While not a constellation itself, the Summer Triangle dominates the overhead sky in the northern summer and autumn months and guides stargazers to other stars, constellations, and deep-sky sights. The vertices of the triangle are marked by three bright stars Vega, Deneb, and Altair, each of which belong to true constellations Lyra, Cygnus, and Aquila, respectively. The image below shows the Summer Triangle rising as seen from mid-northern latitudes at 10 p.m. in mid July. The triangle is big: it spans about two full hand widths held at arm’s length. The triangle can be seen well south of the equator, too, above the northern horizon. Southern stargazers call it the “Northern Triangle” or the “Winter Triangle” [Read more…] about Touring the Summer TriangleShare This:
Thanks to gravity, most galaxies clump together in groups or clusters, so a neighboring galaxy is usually never far away. But the galaxy NGC 6503 has found itself in a lonely position, perched at the edge of a strangely empty patch of space called the Local Void. The galaxy is near enough and bright enough to spot with a small telescope in the northern constellation Draco, the Dragon [Read more…] about NGC 6503, the Lost-in-Space GalaxyShare This:
Today, let’s look at the spiral galaxy M83, a lovely cosmic lotus blossom and one of the showpieces in the southern deep sky.
Barely visible from northern latitudes, M83 lies roughly 15 million light-years away in the constellation Hydra. It’s one of the 25 brightest galaxies in the sky, and one of the closest and brightest barred spiral galaxies. At magnitude 7.6, it’s easily visible with binoculars and small telescopes about 18° due south of the bright star Spica, in Virgo, and just north of the star Menkent in the constellation Centaurus [Read more…] about The Southern Pinwheel – M83Share This:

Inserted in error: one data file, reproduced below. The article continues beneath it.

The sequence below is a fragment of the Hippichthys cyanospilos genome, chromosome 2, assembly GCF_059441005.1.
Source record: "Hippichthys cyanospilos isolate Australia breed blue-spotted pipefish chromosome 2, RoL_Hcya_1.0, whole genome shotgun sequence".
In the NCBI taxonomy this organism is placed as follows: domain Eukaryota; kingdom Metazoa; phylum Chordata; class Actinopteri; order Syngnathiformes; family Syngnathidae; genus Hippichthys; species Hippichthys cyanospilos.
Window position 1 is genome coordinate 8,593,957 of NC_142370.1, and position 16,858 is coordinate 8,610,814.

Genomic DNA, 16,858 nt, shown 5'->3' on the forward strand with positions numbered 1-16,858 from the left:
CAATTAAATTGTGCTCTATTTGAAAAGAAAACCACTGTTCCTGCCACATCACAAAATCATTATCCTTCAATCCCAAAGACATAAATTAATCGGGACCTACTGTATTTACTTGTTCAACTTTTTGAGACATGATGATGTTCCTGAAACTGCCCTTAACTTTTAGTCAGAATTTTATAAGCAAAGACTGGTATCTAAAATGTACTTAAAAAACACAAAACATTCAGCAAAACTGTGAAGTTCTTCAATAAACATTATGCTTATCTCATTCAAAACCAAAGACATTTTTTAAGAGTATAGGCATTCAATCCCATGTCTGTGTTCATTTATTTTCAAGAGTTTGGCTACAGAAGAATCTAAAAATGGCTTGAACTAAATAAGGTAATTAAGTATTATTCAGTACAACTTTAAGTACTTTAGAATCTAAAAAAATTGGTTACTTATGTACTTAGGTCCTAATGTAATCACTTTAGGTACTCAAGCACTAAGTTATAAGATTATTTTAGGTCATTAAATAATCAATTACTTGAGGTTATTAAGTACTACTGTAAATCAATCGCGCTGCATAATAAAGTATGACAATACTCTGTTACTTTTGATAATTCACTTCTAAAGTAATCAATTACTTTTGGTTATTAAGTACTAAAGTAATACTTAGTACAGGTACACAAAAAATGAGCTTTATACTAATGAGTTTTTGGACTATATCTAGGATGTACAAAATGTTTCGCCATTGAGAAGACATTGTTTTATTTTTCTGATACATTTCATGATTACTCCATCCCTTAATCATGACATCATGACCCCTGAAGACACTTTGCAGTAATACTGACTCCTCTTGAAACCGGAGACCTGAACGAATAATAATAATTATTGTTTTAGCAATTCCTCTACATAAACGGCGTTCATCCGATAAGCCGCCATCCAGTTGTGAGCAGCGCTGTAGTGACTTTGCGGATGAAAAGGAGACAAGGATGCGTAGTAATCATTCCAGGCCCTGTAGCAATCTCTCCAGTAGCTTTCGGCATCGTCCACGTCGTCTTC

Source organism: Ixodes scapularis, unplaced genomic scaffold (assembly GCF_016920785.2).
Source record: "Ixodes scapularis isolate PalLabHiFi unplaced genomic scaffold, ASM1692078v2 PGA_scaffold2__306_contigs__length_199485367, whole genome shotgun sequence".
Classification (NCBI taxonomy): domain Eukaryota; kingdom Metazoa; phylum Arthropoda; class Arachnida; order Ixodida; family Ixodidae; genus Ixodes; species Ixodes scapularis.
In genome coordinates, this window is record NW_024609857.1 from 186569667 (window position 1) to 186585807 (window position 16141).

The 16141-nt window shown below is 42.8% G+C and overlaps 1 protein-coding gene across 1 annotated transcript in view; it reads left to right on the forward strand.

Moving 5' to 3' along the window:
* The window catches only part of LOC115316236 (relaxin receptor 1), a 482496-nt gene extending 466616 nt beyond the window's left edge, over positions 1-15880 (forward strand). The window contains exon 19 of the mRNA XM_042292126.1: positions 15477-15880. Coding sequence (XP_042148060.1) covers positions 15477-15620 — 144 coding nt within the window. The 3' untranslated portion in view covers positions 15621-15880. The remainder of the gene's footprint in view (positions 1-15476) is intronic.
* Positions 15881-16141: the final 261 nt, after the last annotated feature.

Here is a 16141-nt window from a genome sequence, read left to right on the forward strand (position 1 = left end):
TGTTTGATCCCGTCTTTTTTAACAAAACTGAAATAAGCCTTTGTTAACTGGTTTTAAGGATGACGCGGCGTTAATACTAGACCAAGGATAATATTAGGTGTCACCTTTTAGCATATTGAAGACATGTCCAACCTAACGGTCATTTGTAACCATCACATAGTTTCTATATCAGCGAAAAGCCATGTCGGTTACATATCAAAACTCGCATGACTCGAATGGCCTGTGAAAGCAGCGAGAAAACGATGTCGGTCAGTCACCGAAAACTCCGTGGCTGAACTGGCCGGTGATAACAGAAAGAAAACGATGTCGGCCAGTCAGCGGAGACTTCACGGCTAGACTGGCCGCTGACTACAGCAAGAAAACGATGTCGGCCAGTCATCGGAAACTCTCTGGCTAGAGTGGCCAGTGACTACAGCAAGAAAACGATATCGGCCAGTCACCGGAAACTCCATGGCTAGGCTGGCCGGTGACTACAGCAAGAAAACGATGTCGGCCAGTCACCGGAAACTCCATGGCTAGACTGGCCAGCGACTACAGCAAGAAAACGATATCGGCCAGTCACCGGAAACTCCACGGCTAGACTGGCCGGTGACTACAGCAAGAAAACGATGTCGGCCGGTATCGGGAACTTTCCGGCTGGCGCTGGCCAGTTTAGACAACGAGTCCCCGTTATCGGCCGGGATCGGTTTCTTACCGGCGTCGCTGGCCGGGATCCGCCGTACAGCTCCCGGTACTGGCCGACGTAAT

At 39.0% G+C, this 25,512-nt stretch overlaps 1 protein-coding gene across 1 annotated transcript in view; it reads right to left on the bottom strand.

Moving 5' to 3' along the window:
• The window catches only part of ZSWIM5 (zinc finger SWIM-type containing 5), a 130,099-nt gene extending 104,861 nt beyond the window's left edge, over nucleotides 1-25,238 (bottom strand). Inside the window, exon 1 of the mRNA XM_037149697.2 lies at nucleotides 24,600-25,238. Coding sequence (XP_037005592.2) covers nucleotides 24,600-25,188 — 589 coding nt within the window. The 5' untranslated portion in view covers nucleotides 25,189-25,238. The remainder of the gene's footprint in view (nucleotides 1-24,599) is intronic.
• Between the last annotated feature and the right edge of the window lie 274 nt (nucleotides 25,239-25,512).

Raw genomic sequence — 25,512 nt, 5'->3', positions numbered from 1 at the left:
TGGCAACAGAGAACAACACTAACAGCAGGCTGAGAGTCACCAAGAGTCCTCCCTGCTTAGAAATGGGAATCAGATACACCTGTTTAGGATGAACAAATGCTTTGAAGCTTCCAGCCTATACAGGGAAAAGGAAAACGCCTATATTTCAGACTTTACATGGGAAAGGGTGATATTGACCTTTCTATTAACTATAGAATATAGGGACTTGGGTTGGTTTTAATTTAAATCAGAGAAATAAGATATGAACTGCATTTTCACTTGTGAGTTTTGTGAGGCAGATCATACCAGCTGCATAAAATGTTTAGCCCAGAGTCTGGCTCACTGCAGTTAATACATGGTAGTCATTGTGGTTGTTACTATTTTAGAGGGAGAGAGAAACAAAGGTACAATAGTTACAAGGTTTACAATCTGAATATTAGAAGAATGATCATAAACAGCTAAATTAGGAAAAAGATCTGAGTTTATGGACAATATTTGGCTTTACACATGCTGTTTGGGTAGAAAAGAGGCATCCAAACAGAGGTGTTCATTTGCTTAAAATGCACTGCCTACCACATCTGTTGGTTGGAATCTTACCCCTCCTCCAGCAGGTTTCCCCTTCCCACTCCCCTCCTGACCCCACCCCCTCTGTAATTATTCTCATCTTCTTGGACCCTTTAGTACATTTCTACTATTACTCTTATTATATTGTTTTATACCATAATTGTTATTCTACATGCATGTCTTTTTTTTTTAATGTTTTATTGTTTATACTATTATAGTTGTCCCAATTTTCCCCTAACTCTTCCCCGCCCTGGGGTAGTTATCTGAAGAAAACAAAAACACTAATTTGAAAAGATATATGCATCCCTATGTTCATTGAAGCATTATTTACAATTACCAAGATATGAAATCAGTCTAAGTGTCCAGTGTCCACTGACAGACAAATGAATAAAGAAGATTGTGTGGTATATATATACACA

I had the great pleasure of recently interviewing the master astrophotographer Alan Dyer of AmazingSky.com to discuss the basics of nightscape imaging with a digital camera. This sort of imaging, which combines elements of landscape photography and astrophotography, has become extremely popular over the last few years thanks to the advent of large, low-noise sensors in digital SLR cameras. Alan is the author most recently of the multi-media guide called Nightscapes and Timelapses which gives a comprehensive introduction to the art and craft of nightscape imaging.
As you listen to my interview with Alan, you will discover: [Read more…] about Secrets of Nightscape Imaging – Interview with Alan DyerShare This:
Northern stargazers in spring look out of the plane of the Milky Way in the night sky before midnight, so there are few bright stars and star clusters visible, and even fewer bright nebula. But there is a little gem under the bowl of the Big Dipper, the famous Owl Nebula, also known as M97. A young planetary nebula, M97 is a speeding cloud of glowing gas ejected by a small dying star. In a small telescope under dark sky, the nebula resembles the eyes of wise old barn owl gazing out of the interstellar darkness [Read more…] about The Owl NebulaShare This: